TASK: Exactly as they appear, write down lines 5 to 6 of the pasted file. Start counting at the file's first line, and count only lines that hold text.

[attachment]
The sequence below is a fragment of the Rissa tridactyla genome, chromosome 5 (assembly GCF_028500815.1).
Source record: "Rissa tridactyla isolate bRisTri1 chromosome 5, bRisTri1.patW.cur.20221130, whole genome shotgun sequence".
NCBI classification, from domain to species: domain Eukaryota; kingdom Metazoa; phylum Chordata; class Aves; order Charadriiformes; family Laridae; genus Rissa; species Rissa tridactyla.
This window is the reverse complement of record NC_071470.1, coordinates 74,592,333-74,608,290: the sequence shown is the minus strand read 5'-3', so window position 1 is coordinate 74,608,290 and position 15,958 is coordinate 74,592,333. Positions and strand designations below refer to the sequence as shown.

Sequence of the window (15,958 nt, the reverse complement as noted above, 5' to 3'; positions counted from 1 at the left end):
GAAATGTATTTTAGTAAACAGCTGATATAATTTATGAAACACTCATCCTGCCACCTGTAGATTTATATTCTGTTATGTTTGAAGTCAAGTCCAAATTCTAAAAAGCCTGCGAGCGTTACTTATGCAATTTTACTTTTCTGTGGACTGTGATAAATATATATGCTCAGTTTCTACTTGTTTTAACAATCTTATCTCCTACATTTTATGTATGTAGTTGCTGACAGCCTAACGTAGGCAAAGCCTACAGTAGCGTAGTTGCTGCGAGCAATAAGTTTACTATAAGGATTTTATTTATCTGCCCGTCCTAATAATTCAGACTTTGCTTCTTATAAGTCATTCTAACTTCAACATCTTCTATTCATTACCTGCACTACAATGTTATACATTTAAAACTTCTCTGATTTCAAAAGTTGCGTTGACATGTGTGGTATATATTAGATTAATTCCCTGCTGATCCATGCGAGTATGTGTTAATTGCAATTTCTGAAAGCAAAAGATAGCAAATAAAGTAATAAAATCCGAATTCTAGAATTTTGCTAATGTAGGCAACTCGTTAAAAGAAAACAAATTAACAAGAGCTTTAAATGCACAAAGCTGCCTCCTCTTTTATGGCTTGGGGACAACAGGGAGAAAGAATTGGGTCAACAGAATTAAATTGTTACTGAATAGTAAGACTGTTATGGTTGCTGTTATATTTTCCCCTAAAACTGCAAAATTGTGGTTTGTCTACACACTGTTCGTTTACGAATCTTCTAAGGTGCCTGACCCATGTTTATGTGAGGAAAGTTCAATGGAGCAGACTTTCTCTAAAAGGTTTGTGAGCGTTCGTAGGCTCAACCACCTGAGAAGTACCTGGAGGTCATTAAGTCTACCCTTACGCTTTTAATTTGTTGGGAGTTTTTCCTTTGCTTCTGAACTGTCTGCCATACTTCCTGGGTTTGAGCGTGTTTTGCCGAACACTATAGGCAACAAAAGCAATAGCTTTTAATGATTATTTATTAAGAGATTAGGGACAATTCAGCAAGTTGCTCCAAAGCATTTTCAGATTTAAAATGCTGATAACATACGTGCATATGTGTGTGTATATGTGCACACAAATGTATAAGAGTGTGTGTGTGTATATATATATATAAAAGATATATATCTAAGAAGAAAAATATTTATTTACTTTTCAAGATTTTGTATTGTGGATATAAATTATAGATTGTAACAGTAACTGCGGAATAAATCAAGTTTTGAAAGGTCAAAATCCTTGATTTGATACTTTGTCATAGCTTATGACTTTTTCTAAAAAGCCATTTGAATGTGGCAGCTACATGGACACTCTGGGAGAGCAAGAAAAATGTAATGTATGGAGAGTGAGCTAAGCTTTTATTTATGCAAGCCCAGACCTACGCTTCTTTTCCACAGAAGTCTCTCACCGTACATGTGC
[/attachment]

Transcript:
Sequence of the window (15,958 nt, the reverse complement as noted above, 5' to 3'; positions counted from 1 at the left end):
GAAATGTATTTTAGTAAACAGCTGATATAATTTATGAAACACTCATCCTGCCACCTGTAGATTTATATTCTGTTATGTTTGAAGTCAAGTCCAAATTCTAAAAAGCCTGCGAGCGTTACTTATGCAATTTTACTTTTCTGTGGACTGTGATAAATATATATGCTCAGTTTCTACTTGTTTTAACAATCTTATCTCCTACATTTTATGTATGTAGTTGCTGACAGCCTAACGTAGGCAAAGCCTACAGTAGCGTAGTTGCTGCGAGCAATAAGTTTACTATAAGGATTTTATTTATCTGCCCGTCCTAATAATTCAGACTTTGCTTCTTATAAGTCATTCTAACTTCAACATCTTCTATTCATTACCTGCACTACAATGTTATACATTTAAAACTTCTCTGATTTCAAAAGTTGCGTTGACATGTGTGGTATATATTAGATTAATTCCCTGCTGATCCATGCGAGTATGTGTTAATTGCAATTTCTGAAAGCAAAAGATAGCAAATAAAGTAATAAAATCCGAATTCTAGAATTTTGCTAATGTAGGCAACTCGTTAAAAGAAAACAAATTAACAAGAGCTTTAAATGCACAAAGCTGCCTCCTCTTTTATGGCTTGGGGACAACAGGGAGAAAGAATTGGGTCAACAGAATTAAATTGTTACTGAATAGTAAGACTGTTATGGTTGCTGTTATATTTTCCCCTAAAACTGCAAAATTGTGGTTTGTCTACACACTGTTCGTTTACGAATCTTCTAAGGTGCCTGACCCATGTTTATGTGAGGAAAGTTCAATGGAGCAGACTTTCTCTAAAAGGTTTGTGAGCGTTCGTAGGCTCAACCACCTGAGAAGTACCTGGAGGTCATTAAGTCTACCCTTACGCTTTTAATTTGTTGGGAGTTTTTCCTTTGCTTCTGAACTGTCTGCCATACTTCCTGGGTTTGAGCGTGTTTTGCCGAACACTATAGGCAACAAAAGCAATAGCTTTTAATGATTATTTATTAAGAGATTAGGGACAATTCAGCAAGTTGCTCCAAAGCATTTTCAGATTTAAAATGCTGATAACATACGTGCATATGTGTGTGTATATGTGCACACAAATGTATAAGAGTGTGTGTGTGTATATATATATATAAAAGATATATATCTAAGAAGAAAAATATTTATTTACTTTTCAAGATTTTGTATTGTGGATATAAATTATAGATTGTAACAGTAACTGCGGAATAAATCAAGTTTTGAAAGGTCAAAATCCTTGATTTGATACTTTGTCATAGCTTATGACTTTTTCTAAAAAGCCATTTGAATGTGGCAGCTACATGGACACTCTGGGAGAGCAAGAAAAATGTAATGTATGGAGAGTGAGCTAAGCTTTTATTTATGCAAGCCCAGACCTACGCTTCTTTTCCACAGAAGTCTCTCACCGTACATGTGC